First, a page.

The CTM applied for is comprised of the juxtaposition of a womans name and a surname, both Italian. It is accepted in case-law that consumers will, as a general rule, attribute greater distinctiveness to the surname than to the forename. This conclusion applies to the reference public, at least the Italian, French and German public. Conceptually, the signs have a certain semantic connection since both are comprised of first names. Visually, the graphics of the contested CTM is not particularly distinctive. The capitalisation of the second ‘P in the term ‘Prata reinforces the perception of this term as a surname and, as such, as the most distinctive element of the mark. Since the most distinctive component of the contested sign is almost identical to the only term which constitutes the earlier one, the signs have a visual degree of similarity which is not negligible. Aurally, the degree of similarity is average, since the pronunciation of the most distinctive component of the contested sign is almost identical to that of the earlier mark. In conclusion, the signs have a certain degree of similarity. Since the contested G&S in Classes 18, 24 and 25 are identical, there is LOC. It cannot be excluded that the relevant consumer may perceive the CTM applied for as a special product line originating from the undertaking which is the proprietor of the earlier mark. As to the alleged ‘coexistence agreement between the parties it would be sufficient to note that this question would relate only to Italy. In any case, the exchange of correspondence between the parties, of which the applicant submitted copies in order to establish the alleged conclusion of a ‘coexistence agreement, concerns a different Italian trade mark of the applicant, consisting in a figurative element representing the stylised bust of a woman, coupled with the name ‘PAOLA PRATA. 13. The appeal is dismissed.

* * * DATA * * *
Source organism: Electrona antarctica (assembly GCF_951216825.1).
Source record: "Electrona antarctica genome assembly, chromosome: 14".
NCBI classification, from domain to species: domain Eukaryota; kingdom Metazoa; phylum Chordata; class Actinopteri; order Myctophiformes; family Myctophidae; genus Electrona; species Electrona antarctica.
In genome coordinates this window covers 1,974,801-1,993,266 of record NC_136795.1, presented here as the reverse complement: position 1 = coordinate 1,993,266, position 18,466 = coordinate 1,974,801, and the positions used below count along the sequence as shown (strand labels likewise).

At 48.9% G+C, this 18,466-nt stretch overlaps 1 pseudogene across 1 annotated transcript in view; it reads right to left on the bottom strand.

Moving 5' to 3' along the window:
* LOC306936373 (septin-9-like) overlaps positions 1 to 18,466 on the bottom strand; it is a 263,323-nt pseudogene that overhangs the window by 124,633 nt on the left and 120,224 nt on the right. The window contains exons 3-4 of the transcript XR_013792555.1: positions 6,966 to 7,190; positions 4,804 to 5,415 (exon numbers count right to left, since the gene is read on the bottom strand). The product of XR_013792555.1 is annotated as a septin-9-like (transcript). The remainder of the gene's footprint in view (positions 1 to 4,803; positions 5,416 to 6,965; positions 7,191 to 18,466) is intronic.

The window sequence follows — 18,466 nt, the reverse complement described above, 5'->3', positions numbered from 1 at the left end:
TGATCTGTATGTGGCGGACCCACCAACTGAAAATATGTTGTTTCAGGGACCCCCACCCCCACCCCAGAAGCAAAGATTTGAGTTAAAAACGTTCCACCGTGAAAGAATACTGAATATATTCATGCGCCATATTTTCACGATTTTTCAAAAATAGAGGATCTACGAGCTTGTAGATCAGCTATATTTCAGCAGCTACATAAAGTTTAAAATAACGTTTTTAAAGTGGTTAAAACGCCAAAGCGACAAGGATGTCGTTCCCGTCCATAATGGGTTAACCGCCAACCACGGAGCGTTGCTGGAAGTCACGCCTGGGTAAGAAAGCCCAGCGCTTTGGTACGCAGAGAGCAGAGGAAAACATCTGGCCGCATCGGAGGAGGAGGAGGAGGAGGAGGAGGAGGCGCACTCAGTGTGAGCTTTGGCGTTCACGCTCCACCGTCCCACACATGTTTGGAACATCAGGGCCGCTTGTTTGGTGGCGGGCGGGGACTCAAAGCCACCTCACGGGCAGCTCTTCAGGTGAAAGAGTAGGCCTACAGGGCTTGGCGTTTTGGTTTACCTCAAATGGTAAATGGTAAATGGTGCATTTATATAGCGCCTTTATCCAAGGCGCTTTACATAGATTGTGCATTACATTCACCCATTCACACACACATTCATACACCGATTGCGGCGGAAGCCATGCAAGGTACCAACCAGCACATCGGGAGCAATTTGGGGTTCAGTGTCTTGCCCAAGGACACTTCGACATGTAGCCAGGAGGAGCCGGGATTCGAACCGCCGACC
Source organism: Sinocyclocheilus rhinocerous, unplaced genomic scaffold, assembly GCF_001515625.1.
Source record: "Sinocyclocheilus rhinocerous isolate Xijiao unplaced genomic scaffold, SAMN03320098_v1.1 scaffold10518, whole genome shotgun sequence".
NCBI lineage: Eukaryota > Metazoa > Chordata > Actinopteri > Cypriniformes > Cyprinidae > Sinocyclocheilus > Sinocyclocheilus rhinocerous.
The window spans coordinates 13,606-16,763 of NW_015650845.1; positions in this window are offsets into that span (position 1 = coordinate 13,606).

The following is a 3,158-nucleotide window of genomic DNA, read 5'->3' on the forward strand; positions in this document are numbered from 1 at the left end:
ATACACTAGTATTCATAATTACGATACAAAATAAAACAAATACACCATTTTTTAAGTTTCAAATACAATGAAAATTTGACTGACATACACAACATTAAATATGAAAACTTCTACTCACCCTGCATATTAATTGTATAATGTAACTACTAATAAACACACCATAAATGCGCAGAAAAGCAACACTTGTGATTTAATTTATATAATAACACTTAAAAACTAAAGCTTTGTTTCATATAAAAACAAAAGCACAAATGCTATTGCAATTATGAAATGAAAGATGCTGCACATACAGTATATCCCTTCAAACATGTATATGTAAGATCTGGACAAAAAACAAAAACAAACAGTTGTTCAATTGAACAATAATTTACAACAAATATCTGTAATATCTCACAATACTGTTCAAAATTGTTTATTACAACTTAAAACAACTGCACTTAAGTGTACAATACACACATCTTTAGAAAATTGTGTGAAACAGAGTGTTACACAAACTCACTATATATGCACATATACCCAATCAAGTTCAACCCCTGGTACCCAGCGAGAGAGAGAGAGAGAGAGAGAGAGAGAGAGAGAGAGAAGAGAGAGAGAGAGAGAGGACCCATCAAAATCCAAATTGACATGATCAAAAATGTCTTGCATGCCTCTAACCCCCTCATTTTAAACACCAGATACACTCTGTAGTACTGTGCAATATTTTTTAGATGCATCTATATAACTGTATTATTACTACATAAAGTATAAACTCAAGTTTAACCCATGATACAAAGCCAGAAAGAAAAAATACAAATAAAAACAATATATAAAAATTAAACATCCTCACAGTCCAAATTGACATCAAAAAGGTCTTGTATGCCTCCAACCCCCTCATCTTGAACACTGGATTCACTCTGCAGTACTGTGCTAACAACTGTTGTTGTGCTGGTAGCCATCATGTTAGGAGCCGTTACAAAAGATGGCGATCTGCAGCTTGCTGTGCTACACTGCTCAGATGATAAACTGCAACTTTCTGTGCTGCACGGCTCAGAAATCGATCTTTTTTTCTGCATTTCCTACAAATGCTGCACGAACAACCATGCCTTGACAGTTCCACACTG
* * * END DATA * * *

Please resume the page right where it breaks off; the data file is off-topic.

Comparison of Trademarks